In researching and comparing leaf blowers, we went beyond the specs and dove into online reviews of each machine from expert sources such as Wirecutter, Consumer Reports, and Popular Mechanics, all of which conduct product testing, as well as current or past owners posting firsthand accounts of their experiences with cheap leaf blowers.
Most leaf blower reviews and recommendations from consumers appear on the websites of large retailers including Amazon, Home Depot, Lowe's, and Walmart. Reviews most frequently address power, as well as ease of use and durability. Most indicate that users are satisfied with our top picks despite duly noted operational and design flaws.
Power and PerformanceManufacturers cite a few different specifications as indicators of a leaf blower's power. These include the size of the gas engine or electric motor, of course, but also the velocity and volume of air the machine expels, measured in miles per hour and cubic feet per minute, respectively. In general, the higher the numbers, the better. However, air speed and volume don't always directly translate to effectiveness, according to testing by Popular Mechanics, and there are other factors, such as tube and nozzle design, that play into "real world" efficiency.
Speed ControlSome budget leaf blowers operate at a single speed. Our other top picks feature multiple speed settings or a variable throttle. The advantage is greater control over how fast the air shoots out of the nozzle. Certain speeds are better for certain jobs: lower for working around delicate plants or landscaping, for example, and higher for moving heavier debris such as large twigs, stones, wet leaves, and piles of mulch.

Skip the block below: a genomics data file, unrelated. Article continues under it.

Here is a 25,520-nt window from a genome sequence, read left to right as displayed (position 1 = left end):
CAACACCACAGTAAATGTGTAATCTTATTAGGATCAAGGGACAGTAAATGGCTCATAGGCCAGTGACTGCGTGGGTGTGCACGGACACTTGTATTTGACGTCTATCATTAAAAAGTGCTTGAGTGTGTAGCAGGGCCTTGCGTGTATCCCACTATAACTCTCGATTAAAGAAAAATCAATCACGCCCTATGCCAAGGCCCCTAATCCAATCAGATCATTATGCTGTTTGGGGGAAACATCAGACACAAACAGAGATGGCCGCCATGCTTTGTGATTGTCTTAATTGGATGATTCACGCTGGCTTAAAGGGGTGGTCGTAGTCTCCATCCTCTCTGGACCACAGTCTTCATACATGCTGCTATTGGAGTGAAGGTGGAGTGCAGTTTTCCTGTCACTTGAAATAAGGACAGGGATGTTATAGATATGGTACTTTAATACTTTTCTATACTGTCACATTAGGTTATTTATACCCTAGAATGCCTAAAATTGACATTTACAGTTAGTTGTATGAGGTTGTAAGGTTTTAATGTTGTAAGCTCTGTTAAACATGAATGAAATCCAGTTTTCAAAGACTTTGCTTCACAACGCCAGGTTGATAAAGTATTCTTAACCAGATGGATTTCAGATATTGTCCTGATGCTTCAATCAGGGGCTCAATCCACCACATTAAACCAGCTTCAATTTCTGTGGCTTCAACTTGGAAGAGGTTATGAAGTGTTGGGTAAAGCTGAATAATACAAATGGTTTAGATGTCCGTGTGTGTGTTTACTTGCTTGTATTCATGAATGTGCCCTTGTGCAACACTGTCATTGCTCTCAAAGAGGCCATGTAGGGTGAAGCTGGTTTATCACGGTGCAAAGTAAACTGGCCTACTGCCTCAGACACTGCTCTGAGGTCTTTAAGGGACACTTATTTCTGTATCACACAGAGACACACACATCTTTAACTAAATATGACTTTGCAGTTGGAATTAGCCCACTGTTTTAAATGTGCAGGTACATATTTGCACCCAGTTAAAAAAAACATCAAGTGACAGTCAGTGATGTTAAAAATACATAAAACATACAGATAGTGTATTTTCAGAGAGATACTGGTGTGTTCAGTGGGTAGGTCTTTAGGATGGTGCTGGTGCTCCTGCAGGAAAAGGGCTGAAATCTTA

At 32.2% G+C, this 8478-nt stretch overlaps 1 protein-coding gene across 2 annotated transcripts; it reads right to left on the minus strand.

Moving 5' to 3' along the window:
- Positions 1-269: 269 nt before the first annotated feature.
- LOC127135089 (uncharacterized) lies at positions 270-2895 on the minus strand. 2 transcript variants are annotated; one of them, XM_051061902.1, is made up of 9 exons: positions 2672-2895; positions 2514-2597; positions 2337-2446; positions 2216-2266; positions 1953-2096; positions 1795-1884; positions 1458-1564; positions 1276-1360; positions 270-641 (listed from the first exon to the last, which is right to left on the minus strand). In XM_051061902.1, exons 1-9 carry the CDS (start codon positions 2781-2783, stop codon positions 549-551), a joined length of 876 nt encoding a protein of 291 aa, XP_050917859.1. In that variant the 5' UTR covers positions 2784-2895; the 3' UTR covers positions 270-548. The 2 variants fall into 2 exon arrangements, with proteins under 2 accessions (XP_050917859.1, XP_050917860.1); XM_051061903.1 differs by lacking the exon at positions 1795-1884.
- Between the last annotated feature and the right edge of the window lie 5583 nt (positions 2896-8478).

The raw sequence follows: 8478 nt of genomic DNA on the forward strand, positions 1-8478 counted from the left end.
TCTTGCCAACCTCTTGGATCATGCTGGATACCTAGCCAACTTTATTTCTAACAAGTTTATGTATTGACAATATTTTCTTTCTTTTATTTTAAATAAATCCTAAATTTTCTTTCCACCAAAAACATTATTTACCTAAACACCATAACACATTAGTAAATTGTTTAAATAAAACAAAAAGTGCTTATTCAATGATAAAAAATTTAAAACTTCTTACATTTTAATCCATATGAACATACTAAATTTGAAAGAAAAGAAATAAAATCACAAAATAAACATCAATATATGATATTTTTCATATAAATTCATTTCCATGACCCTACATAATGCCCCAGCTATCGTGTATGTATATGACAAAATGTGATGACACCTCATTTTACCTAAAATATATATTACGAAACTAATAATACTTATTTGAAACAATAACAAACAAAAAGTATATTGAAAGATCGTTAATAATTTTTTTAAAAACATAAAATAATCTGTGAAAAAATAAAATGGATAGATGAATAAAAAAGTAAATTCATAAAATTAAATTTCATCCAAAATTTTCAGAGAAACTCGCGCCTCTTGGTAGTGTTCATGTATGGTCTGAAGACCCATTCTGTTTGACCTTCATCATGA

Vacuuming/MulchingMany leaf blowers, including three of the electric models we researched, are three-in-one machines that vacuum and mulch in addition to blowing leaves. In vacuum/mulch mode, the debris is suctioned through a fan-like impeller and collected in a bag with a shoulder strap, or pushed out through a hose leading to a collection bin. The shredded organic material can be used as natural mulch around the yard. Most blower vacs come with additional components, such as a dedicated vacuum tube with a large, round opening better suited to the task than a flatter nozzle designed for blowing alone. Vacuuming/mulching capability is comparatively rare among inexpensive gas leaf blowers, and we found no widely available gas blowers with those capabilities worth recommending in this guide.
Cheap blower vacs generally feature a mulching ratio of at least 10:1, which means a pass through the impeller reduces 10 bushels of leaves to one bushel of mulch. Vacuum bags tend to hold up to 1.5 bushels, and the higher the mulching ratio, the less often the bag must be emptied. It's important to note, however, that leaf blower reviews routinely express skepticism at these statistics based on the amount of mulch they see the machines actually churn out.